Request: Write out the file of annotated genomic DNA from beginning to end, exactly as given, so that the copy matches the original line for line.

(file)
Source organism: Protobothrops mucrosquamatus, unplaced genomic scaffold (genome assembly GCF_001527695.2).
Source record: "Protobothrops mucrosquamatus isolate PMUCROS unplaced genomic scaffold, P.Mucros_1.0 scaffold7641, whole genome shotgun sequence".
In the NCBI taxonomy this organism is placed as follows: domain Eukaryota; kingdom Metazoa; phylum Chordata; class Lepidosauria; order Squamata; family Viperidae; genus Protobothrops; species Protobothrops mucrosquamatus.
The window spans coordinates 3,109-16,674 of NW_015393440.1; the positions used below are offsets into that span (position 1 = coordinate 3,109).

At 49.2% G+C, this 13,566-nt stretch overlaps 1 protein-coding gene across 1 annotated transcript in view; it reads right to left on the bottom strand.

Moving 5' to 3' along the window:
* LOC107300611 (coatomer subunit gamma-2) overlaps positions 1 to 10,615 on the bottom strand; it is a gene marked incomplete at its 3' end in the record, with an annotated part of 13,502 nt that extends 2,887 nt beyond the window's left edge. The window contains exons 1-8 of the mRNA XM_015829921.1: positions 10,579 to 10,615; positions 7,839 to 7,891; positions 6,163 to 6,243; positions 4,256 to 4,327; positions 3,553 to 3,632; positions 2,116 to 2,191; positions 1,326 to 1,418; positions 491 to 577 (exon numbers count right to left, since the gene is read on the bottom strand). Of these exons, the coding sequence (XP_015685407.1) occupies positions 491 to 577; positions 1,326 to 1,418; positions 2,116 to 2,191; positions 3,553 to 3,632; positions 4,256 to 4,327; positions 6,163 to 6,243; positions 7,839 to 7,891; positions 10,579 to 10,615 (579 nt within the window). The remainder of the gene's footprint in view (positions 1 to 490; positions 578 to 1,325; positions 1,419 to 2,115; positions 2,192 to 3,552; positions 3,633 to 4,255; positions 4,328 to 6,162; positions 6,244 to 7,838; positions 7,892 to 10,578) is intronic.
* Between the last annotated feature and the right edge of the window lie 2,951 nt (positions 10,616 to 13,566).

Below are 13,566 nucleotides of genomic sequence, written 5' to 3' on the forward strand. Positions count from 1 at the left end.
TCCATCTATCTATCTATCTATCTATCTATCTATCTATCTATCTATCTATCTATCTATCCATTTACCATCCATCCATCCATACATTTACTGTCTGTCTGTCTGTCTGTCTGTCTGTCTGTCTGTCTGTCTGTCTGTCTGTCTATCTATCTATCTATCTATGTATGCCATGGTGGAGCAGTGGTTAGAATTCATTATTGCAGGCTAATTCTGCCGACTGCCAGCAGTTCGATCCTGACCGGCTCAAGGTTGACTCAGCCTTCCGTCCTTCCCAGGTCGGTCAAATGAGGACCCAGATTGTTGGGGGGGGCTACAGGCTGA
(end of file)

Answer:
Source organism: Protobothrops mucrosquamatus, unplaced genomic scaffold (genome assembly GCF_001527695.2).
Source record: "Protobothrops mucrosquamatus isolate PMUCROS unplaced genomic scaffold, P.Mucros_1.0 scaffold7641, whole genome shotgun sequence".
In the NCBI taxonomy this organism is placed as follows: domain Eukaryota; kingdom Metazoa; phylum Chordata; class Lepidosauria; order Squamata; family Viperidae; genus Protobothrops; species Protobothrops mucrosquamatus.
The window spans coordinates 3,109-16,674 of NW_015393440.1; the positions used below are offsets into that span (position 1 = coordinate 3,109).

At 49.2% G+C, this 13,566-nt stretch overlaps 1 protein-coding gene across 1 annotated transcript in view; it reads right to left on the bottom strand.

Moving 5' to 3' along the window:
* LOC107300611 (coatomer subunit gamma-2) overlaps positions 1 to 10,615 on the bottom strand; it is a gene marked incomplete at its 3' end in the record, with an annotated part of 13,502 nt that extends 2,887 nt beyond the window's left edge. The window contains exons 1-8 of the mRNA XM_015829921.1: positions 10,579 to 10,615; positions 7,839 to 7,891; positions 6,163 to 6,243; positions 4,256 to 4,327; positions 3,553 to 3,632; positions 2,116 to 2,191; positions 1,326 to 1,418; positions 491 to 577 (exon numbers count right to left, since the gene is read on the bottom strand). Of these exons, the coding sequence (XP_015685407.1) occupies positions 491 to 577; positions 1,326 to 1,418; positions 2,116 to 2,191; positions 3,553 to 3,632; positions 4,256 to 4,327; positions 6,163 to 6,243; positions 7,839 to 7,891; positions 10,579 to 10,615 (579 nt within the window). The remainder of the gene's footprint in view (positions 1 to 490; positions 578 to 1,325; positions 1,419 to 2,115; positions 2,192 to 3,552; positions 3,633 to 4,255; positions 4,328 to 6,162; positions 6,244 to 7,838; positions 7,892 to 10,578) is intronic.
* Between the last annotated feature and the right edge of the window lie 2,951 nt (positions 10,616 to 13,566).

Below are 13,566 nucleotides of genomic sequence, written 5' to 3' on the forward strand. Positions count from 1 at the left end.
TCCATCTATCTATCTATCTATCTATCTATCTATCTATCTATCTATCTATCTATCTATCCATTTACCATCCATCCATCCATACATTTACTGTCTGTCTGTCTGTCTGTCTGTCTGTCTGTCTGTCTGTCTGTCTGTCTGTCTATCTATCTATCTATCTATGTATGCCATGGTGGAGCAGTGGTTAGAATTCATTATTGCAGGCTAATTCTGCCGACTGCCAGCAGTTCGATCCTGACCGGCTCAAGGTTGACTCAGCCTTCCGTCCTTCCCAGGTCGGTCAAATGAGGACCCAGATTGTTGGGGGGGGCTACAGGCTGA